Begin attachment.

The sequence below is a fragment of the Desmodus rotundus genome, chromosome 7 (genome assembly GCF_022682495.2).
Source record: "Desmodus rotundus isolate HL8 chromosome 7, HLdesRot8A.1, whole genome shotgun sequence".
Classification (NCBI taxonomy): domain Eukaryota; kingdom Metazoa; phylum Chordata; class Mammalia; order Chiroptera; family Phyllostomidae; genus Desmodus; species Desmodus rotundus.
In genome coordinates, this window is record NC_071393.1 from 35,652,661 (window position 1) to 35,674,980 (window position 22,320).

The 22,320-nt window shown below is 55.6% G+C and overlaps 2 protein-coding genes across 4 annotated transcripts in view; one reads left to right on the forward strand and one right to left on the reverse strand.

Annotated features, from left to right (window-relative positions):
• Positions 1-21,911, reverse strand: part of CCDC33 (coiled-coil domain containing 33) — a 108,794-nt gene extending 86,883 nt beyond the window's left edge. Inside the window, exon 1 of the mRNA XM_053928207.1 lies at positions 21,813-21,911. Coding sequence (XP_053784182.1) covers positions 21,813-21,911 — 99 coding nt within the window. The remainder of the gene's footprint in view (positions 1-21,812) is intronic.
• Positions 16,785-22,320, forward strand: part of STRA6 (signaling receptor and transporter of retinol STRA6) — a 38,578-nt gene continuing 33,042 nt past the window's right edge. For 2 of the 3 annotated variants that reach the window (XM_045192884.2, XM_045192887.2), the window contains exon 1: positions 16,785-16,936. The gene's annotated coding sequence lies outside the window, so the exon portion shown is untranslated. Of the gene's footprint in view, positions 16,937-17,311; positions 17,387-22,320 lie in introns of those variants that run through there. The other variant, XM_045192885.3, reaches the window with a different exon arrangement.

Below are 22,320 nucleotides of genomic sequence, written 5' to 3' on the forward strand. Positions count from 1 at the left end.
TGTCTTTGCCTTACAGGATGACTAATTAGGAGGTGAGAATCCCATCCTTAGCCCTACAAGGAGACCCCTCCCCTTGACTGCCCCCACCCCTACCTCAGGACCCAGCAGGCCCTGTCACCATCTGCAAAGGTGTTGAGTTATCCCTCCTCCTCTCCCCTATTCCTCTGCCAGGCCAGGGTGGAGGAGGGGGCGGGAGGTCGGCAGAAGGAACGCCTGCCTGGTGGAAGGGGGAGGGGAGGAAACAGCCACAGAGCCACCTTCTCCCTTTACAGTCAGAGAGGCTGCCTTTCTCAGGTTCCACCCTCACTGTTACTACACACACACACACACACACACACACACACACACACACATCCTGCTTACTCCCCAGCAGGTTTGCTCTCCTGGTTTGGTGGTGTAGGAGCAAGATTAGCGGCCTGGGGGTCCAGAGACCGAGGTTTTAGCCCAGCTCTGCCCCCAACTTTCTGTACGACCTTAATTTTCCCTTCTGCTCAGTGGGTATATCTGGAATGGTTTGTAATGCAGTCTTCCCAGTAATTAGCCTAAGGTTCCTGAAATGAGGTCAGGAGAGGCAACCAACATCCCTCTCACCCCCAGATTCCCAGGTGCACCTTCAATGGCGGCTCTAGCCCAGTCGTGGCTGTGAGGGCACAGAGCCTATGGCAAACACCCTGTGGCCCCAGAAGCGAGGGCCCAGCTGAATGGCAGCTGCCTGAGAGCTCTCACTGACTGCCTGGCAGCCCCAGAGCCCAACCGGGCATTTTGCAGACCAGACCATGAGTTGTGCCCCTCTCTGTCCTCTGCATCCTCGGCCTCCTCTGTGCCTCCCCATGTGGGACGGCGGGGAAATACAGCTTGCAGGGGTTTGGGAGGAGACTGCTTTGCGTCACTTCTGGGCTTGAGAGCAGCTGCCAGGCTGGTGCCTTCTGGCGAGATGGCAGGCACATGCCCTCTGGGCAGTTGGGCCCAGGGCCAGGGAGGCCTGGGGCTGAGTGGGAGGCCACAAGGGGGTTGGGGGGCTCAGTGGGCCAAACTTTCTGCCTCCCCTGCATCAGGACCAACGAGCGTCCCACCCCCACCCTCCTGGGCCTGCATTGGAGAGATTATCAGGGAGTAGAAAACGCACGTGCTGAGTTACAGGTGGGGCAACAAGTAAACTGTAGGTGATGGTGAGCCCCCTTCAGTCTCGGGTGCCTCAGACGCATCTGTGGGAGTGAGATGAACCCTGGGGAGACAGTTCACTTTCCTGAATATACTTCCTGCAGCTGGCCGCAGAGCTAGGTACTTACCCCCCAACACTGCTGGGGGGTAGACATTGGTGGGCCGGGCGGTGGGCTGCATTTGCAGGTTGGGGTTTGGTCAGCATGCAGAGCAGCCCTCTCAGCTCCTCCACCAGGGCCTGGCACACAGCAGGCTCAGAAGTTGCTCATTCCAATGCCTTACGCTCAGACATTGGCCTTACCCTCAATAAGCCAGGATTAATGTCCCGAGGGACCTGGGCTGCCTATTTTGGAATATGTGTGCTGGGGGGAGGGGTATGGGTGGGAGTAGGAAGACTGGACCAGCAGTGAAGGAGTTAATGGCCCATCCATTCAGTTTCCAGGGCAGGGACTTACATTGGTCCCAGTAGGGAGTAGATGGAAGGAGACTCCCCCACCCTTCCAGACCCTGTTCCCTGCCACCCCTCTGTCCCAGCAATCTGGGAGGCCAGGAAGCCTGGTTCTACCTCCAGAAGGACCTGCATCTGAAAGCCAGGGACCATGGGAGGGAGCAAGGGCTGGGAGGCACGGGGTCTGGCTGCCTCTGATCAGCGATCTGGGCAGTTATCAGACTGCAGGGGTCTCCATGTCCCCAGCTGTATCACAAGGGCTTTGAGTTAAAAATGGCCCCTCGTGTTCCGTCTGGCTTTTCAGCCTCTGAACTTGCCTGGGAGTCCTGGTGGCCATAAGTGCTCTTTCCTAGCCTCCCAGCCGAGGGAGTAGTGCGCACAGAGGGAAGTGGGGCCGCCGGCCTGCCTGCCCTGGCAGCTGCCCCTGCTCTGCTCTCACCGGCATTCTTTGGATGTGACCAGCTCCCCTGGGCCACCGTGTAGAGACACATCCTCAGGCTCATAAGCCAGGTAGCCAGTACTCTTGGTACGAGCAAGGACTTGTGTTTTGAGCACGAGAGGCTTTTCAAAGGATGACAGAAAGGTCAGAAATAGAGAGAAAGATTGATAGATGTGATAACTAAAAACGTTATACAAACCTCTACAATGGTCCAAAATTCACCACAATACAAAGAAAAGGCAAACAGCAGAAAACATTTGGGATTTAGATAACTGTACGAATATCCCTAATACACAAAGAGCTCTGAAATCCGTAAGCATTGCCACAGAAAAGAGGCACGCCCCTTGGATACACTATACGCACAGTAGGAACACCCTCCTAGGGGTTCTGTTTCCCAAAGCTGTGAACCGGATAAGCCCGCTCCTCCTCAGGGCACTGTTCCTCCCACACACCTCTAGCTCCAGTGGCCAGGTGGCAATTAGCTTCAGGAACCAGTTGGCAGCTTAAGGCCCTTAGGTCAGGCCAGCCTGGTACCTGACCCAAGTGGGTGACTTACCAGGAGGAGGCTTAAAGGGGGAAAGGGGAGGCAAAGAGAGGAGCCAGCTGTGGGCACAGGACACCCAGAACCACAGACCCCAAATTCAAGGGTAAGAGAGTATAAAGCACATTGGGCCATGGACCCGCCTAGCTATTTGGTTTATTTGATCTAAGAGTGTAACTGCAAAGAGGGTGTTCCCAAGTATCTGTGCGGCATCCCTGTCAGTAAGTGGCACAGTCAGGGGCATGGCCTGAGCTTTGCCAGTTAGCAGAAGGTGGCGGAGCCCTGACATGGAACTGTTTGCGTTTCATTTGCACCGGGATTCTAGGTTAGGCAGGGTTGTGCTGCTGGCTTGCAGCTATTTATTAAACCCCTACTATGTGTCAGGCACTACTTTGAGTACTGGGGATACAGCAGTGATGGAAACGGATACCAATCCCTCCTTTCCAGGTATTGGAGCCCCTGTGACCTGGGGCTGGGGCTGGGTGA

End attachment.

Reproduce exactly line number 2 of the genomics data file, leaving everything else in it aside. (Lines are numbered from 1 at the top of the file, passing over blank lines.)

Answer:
Source record: "Desmodus rotundus isolate HL8 chromosome 7, HLdesRot8A.1, whole genome shotgun sequence".